10 Best Country Songs to Hear Now: Kacey Musgraves, Lindsay Ell - Rolling Stone
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10 Best Country and Americana Songs to Hear Now: Kacey Musgraves, Lindsay Ell

Musgraves’ Disney song, RaeLynn’s liberating new anthem, and Dustbowl Revival’s slow-rolling Americana

Lindsay Ell

Lindsay Ell's "I Don't Love You" is among the must-hear country songs of the week.

Robb Cohen/Invision/AP/Shutterstock

Kristian Bush’s new band Dark Water, the Eagles’ Timothy B. Schmit (with a cameo by Sheryl Crow), and Kansas City upstart Sara Morgan all have songs you should listen to this week.

Dustbowl Revival, “Mirror”
For years, Dustbowl Revival’s songs have occupied the intersection between bluegrass, hot jazz, gospel, and pre-war blues, forming a time-bending blend of American roots music. The group deepens its direction and slows its roll with this exclusive premiere of “Mirror,” a track from next year’s Is It You, Is It Me. With its cinematic flourishes, including pizzicato strings that recall Andrew Bird, “Mirror” is better suited to a concert-hall performance than a medicine show.

Lula Wiles, “It’s Cool (We’re Cool, Everything’s Cool)”
Berklee grads Isa Burke, Eleanor Buckland, and Mali Obomsawin navigate the challenges of Millennial dating, from late-night “You up?” texts to the ever-present need to maintain a poker face. The thick harmonies recall traditional folk music, but there’s nothing old-school about “It’s Cool (We’re Cool, Everything’s Cool),” whose frank examination of modern-day romance is as refreshing as it is vital.

 

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Dark Water, “Paint It Blue”
Sugarland’s Kristian Bush unveils his new band — and new direction — with “Paint It Blue,” a heartland country-rock anthem that evokes the highway as readily as the honky-tonk. It’s a song that proudly wears its American influences on its denim-jacketed sleeve, too, from the wah-wah wooziness of the Grateful Dead to the strummed sunniness of Tom Petty & the Heartbreakers.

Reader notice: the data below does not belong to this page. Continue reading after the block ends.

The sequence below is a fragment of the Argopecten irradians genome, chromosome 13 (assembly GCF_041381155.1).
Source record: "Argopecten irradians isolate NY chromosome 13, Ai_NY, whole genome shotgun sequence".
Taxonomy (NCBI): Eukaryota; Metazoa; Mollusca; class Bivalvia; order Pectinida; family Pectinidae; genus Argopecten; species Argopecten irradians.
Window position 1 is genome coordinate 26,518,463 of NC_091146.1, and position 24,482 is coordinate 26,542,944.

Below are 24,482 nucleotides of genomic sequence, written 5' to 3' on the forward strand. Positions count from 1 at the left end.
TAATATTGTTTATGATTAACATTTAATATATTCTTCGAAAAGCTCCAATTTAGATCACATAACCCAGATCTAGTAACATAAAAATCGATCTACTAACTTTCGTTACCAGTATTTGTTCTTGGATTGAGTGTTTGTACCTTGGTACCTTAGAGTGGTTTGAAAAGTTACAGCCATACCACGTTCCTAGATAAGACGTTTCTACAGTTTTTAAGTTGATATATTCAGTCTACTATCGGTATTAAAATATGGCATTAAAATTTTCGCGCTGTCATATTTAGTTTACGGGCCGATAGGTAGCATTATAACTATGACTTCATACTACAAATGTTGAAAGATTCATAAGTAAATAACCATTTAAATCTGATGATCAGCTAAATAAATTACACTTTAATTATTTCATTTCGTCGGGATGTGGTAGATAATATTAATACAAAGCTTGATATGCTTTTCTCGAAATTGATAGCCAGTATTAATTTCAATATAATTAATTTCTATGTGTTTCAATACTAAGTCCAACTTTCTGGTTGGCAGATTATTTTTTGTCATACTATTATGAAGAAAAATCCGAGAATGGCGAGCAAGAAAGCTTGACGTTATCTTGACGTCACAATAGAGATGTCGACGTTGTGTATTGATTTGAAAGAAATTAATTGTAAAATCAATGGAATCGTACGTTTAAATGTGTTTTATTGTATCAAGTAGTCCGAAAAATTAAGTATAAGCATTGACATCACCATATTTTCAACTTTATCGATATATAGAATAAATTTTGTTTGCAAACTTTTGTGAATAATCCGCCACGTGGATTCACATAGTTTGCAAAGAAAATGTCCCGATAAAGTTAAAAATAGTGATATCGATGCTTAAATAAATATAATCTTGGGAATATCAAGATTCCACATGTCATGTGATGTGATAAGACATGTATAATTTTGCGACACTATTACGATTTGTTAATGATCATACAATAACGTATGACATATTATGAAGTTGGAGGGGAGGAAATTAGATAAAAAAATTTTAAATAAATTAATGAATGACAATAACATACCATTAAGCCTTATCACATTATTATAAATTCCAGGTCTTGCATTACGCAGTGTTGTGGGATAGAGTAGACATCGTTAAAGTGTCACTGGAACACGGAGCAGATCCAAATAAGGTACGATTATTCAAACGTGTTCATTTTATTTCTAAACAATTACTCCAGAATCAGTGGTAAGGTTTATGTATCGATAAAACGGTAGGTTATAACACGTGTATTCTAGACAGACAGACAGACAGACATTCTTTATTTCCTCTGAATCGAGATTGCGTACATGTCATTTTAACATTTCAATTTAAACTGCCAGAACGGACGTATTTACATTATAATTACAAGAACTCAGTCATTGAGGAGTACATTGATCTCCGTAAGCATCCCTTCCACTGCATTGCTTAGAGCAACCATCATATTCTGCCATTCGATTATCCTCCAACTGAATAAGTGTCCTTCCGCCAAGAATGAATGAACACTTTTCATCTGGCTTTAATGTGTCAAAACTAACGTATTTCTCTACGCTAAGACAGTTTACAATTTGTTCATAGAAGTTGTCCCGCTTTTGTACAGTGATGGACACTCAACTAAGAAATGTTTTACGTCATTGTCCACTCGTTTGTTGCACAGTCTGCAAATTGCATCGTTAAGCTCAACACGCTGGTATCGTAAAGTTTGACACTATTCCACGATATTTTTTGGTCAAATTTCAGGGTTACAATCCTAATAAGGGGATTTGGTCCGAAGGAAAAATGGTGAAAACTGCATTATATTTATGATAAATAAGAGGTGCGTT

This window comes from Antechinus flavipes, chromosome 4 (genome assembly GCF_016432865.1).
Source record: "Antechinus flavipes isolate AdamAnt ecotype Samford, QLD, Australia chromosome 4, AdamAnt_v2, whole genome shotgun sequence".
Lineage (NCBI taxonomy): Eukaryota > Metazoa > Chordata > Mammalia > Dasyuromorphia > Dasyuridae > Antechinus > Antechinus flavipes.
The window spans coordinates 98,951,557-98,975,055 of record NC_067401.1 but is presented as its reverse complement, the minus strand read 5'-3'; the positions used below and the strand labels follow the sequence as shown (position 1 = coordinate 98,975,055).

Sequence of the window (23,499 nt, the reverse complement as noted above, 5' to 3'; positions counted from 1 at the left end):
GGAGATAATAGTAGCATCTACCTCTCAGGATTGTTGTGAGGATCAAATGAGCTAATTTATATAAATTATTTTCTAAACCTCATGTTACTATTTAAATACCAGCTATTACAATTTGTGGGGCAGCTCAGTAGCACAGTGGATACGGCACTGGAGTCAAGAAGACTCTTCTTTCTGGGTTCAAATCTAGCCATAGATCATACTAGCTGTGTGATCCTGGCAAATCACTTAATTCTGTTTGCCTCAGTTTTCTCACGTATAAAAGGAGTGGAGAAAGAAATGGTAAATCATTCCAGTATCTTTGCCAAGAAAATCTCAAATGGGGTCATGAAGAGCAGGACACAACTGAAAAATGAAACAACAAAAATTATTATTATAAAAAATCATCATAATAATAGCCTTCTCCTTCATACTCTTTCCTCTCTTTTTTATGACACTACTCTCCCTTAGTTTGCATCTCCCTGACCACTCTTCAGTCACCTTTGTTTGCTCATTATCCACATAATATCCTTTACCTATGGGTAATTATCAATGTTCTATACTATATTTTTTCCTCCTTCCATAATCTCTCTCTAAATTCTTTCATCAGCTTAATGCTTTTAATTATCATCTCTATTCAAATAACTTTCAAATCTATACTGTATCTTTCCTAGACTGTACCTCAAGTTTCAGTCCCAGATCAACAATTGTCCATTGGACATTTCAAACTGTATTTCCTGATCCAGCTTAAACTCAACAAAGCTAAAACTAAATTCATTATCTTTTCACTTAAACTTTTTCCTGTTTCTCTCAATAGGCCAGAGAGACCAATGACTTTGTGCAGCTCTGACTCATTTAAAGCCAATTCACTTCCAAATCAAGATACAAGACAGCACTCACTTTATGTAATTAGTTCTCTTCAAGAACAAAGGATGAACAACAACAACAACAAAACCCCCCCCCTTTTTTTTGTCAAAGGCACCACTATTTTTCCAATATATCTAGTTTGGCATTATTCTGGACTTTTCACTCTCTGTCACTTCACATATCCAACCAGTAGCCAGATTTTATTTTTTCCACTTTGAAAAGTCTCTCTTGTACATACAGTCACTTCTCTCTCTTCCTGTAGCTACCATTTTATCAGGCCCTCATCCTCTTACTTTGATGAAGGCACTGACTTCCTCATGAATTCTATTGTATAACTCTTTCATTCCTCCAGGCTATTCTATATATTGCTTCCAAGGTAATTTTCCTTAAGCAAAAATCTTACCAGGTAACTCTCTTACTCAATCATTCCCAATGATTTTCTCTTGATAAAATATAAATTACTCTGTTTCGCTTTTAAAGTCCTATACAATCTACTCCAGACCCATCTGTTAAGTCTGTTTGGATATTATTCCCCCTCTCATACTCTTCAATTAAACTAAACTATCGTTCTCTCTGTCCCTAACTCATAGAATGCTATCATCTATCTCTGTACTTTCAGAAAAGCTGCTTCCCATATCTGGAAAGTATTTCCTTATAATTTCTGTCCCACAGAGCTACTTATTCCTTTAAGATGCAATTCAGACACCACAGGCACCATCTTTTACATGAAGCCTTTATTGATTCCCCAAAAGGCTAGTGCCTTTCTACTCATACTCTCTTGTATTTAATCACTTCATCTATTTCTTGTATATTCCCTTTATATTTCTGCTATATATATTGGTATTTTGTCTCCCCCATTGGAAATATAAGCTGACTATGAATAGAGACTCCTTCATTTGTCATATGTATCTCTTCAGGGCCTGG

RaeLynn, “Bra Off”
“Breaking up with you is like taking my bra off,” RaeLynn sings, relieved to be free of a constricting relationship. With its loose, funky strut and poppy bounce, “Bra Off” isn’t just a breakup anthem; it’s a reclamation of female independence, with RaeLynn singing the praises of dressing down.

William Prince, “The Spark”
Recently announced as the opening act for Yola’s upcoming U.K. tour, William Prince offers a peek at his upcoming album, February 2020’s Reliever, with a gently-rolling ballad that recalls David Gray and Kris Kristofferson. Dave Cobb and Scott Nolan co-produced “The Spark,” adding a layer of simmering strings just beneath the song’s surface and training the spotlight on Prince’s unforced baritone.

Lindsay Ell, “I Don’t Love You”
Caught up in the lonely aftermath of a breakup, Lindsay Ell pines for the presence — but not the love — of her former flame. “I still miss you sometimes,” she sings during the chorus, which mixes power-ballad melodrama with the bedroom blues of John Mayer.

Sara Morgan, “Dirty Hands”
If you’re looking to win Sara Morgan’s heart, you better be ready to roll up your sleeves. A slow-burning ballad whose lovely, lonely arrangement approaches neo-traditional territory, “Dirty Hands” finds this self-starter looking for someone who’s similarity motivated. “If I’m gonna fall in love, I know it’s gonna be with someone of the hard-working kind,” she sings, adding, “So give me a man with dirty hands and I’ll gladly give him mine.”

Kacey Musgraves, “All Is Found”
Frozen II opens with Evan Rachel Wood’s version of this wintry folksong, which Queen Iduna sings to her two daughters during a flashback sequence. Kacey Musgraves’ own recording plays during the final credits. Bare-boned and beautiful, it’s a tender take on the Disney tune, which was written by the same team behind “Let It Go.”

Kyshona, “Fear”
Co-produced with East Nashville mainstay Andrija Tokic, “Fear” finds Kyshona driving away her anxious demons. “Think you got me on your knees? No, you don’t,” she sings, addressing her own self-doubt while a soulful, Southern groove keeps this tune appropriately swampy.

Timothy B. Schmit with Sheryl Crow, “The Good Fight”
Timothy B. Schmit gets woke with this socially-conscious duet fit for roots-rock royalty. The lyrics are simple and the message is clear, with guest vocalist Sheryl Crow stopping by for moral support and a few humanitarian nuggets of her own. “Lead from the left and do what’s right,” goes the chorus, set to a soul-funk soundtrack of organs and syncopated guitar stabs.

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